Going from a rainy 50°F (10°C) to -20° (-28.9°C) and back in a week must surely qualify as a Weather Event. Streams and rivers swelled, then froze, then swelled again. The ice sheet on the lake groaned as the water beneath it rose and fell but the spillway system functioned and the flow continued on its merry way downhill.
With dozens of tributaries flowing into the valley below, ice broke up on the river, churning in the current, banging its way downstream. Finally jumping its banks, the river fanned out on a floodplain and dropped its load. As on a conveyor belt, thousands of ice slabs piled in from behind and before you could say, “Robert is your father’s brother,” an old-fashioned ice jam had formed.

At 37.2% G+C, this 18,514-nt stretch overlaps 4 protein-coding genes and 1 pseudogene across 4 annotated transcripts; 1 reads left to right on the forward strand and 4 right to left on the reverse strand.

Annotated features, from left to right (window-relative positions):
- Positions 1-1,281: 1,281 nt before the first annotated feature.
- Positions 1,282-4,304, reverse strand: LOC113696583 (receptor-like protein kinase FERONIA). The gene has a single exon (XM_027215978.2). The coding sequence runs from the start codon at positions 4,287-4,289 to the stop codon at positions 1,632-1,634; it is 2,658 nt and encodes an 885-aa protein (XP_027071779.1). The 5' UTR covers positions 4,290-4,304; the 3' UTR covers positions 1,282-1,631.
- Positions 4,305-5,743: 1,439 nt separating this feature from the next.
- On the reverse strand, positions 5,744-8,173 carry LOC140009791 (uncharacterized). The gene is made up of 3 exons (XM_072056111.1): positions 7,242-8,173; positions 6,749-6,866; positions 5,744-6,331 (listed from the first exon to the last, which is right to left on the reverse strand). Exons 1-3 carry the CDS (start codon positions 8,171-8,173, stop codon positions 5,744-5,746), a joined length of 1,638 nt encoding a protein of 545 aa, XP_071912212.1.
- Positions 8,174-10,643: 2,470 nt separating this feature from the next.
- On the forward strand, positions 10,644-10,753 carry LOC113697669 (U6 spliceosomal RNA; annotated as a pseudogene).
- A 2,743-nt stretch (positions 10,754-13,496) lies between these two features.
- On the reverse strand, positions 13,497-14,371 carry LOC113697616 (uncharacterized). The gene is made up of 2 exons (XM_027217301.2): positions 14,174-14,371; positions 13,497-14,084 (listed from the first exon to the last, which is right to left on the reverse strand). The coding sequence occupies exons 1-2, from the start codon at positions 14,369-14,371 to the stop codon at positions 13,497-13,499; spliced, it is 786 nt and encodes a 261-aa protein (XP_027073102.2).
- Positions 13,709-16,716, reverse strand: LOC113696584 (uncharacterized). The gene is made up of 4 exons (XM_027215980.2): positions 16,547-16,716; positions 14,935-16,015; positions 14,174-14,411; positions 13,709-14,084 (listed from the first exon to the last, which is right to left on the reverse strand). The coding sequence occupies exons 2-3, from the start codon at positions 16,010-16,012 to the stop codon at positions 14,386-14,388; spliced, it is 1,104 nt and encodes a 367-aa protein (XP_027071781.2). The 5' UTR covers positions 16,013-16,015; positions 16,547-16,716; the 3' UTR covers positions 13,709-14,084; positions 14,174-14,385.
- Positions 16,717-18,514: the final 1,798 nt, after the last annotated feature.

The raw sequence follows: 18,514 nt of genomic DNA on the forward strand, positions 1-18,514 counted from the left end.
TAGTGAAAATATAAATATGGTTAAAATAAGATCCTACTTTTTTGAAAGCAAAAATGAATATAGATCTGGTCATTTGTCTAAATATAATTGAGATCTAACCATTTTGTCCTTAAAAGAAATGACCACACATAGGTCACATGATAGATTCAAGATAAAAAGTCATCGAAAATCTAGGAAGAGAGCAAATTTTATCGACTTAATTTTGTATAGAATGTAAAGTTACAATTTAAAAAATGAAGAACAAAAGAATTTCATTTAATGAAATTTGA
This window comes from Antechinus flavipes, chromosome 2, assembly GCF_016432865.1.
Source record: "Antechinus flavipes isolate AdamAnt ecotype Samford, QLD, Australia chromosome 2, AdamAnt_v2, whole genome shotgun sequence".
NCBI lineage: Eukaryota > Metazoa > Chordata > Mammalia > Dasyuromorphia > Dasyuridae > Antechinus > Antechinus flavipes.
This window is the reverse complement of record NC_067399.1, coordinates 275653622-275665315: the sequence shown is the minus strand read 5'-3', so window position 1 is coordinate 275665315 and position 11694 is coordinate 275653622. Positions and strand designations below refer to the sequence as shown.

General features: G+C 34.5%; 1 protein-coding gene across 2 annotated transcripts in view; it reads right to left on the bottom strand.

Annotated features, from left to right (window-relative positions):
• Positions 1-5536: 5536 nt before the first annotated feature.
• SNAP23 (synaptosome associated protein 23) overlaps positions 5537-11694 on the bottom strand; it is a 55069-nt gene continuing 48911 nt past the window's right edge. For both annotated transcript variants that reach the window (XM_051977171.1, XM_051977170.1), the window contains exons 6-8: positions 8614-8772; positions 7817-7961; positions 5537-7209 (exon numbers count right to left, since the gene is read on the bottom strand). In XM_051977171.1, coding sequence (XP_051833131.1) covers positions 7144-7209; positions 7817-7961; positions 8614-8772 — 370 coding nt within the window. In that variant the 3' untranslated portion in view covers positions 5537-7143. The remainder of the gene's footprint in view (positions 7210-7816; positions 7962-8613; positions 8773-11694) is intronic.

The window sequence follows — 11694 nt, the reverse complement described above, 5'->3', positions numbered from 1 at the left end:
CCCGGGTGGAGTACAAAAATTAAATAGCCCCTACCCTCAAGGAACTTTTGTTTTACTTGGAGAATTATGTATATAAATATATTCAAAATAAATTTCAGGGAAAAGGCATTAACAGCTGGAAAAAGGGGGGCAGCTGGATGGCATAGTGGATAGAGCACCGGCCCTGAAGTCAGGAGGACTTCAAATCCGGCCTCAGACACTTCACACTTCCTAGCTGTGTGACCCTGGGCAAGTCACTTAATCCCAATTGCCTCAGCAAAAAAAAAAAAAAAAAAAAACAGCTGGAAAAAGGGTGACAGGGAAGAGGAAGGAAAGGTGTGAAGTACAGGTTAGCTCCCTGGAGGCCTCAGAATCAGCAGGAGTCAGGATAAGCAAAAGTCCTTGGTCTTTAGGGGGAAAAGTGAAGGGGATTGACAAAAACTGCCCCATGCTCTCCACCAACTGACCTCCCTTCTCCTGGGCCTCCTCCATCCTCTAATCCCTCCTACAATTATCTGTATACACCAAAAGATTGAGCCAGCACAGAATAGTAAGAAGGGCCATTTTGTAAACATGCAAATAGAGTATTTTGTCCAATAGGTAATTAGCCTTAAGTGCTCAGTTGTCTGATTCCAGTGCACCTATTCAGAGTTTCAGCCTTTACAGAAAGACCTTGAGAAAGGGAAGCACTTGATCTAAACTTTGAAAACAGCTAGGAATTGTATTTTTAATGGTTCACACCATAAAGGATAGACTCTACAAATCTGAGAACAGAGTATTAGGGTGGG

A picture of a hand for some scale:
Also for scale, a log:
Slabs of ice, weighing thousands of pounds each, take their toll on bridges, guardrails and everything else in their path.
Water wells up where it can, flowing through and around.
Several days later the whole mess continued to shift and grind but, even if it hadn’t been moving, walking among the slabs would have been a dicey proposition.
As Tropical Storm Irene reminded us few years ago, water has tremendous power. Ice jams in winter are capable of causing similar destruction, but colder and with bigger projectiles. Still, within all that randomness, there is some order.
It was twenty below a week ago but the sap will be running in earnest soon. The roads are getting soft and Town Meeting is ten days away. Giant floating ice chunks simply add to the charm of one of Vermont’s most delightful seasons!